Hey PF!(adsbygoogle = window.adsbygoogle || []).push({});

I am trying to understand what is meant when we say a vector is invariant, which I believe is independent of a coordinate system. I have already read a PF post here: https://www.physicsforums.com/showthread.php?t=651863.

I'm looking at DH's post, and this makes a lot of sense!

However, I have read the following, which I am trying to interpret. Please read this and help me out, if you can:

Consider the single point velocity stress tensor, ##v_i v_j## where ##v_i## is the ##i##th component of velocity. First rotate the coordinate system 90 degrees around the ##x_1## axis so the old ##x_3## axis becomes the new ##x′_2## axis and the old negative ##x_2## axis becomes the new ##x′_3## axis. It is easy to see ##v′_2 v′_3## in the new coordinate system must be equal to ##-v_2 v_3## in the old. But isotropy [don't worry about interpreting this] requires that the form of ##v_i v_j## be independent of coordinate system. This clearly is possible only if ##v_2 v_3 = 0##.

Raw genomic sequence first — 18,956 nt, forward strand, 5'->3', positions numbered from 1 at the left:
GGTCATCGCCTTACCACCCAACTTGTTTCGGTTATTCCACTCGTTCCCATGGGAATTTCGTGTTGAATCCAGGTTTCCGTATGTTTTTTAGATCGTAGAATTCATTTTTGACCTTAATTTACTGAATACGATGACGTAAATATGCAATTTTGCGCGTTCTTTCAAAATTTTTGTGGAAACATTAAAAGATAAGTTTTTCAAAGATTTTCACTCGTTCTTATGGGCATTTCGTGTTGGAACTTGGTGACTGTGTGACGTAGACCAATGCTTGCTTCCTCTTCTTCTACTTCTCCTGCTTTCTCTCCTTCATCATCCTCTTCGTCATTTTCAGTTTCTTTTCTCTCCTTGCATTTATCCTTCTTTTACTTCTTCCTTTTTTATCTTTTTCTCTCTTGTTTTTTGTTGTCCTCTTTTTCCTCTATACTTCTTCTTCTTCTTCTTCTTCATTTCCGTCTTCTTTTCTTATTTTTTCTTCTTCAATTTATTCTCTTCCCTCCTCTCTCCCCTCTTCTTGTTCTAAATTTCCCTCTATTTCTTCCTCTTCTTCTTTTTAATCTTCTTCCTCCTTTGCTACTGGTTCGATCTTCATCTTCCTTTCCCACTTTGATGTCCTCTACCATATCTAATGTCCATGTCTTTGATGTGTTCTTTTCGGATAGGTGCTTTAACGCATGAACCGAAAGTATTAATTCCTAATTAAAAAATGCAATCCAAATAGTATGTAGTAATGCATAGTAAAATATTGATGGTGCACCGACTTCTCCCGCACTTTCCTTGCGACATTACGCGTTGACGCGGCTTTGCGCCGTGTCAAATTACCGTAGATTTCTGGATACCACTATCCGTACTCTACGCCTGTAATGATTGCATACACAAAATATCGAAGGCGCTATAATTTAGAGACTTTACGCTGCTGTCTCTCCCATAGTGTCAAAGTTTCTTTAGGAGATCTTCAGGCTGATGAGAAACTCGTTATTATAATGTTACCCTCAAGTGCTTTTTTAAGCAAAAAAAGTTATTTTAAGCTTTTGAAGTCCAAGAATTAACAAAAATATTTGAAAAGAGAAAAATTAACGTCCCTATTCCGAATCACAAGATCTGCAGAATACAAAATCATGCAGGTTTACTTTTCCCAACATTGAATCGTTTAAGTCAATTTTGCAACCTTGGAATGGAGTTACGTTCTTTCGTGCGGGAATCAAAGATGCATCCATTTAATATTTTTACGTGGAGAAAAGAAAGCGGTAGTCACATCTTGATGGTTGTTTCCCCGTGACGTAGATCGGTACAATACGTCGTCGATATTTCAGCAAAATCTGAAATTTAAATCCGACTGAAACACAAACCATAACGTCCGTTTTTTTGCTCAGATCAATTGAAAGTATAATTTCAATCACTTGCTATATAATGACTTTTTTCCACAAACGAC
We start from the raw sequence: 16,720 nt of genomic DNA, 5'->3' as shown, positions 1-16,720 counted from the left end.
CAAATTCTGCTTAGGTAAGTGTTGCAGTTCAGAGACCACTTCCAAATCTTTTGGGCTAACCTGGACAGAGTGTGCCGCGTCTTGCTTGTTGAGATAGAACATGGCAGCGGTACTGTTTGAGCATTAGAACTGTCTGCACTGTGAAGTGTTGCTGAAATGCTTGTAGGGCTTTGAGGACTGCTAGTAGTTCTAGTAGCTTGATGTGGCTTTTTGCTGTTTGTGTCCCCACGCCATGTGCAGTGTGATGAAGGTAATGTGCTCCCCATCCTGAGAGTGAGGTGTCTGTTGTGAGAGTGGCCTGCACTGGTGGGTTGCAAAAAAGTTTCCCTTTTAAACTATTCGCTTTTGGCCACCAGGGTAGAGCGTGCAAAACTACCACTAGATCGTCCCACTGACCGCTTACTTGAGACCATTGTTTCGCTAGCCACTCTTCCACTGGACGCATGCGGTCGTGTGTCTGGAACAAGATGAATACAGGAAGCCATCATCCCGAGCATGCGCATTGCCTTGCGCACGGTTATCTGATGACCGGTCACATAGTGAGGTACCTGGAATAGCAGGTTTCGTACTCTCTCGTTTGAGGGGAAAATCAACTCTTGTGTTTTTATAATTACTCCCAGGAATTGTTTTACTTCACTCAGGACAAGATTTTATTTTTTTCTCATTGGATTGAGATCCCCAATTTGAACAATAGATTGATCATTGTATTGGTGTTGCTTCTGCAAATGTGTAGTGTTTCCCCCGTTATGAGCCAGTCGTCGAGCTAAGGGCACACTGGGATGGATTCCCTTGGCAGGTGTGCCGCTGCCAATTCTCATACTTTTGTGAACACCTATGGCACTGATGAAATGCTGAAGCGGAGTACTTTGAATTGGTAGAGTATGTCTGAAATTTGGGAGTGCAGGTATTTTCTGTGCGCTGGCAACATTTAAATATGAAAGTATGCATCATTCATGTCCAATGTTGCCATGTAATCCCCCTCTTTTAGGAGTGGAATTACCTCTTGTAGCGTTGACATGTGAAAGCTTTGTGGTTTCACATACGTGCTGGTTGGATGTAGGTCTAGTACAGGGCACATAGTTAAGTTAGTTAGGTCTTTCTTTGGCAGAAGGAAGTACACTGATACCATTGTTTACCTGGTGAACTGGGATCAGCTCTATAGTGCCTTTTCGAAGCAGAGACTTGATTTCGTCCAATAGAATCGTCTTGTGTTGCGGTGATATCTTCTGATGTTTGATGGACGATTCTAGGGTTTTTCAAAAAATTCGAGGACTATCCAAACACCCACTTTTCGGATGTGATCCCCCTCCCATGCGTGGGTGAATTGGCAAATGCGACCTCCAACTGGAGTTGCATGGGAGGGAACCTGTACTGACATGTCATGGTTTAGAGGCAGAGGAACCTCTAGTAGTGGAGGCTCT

Thanks!!

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# Invariant Vectors

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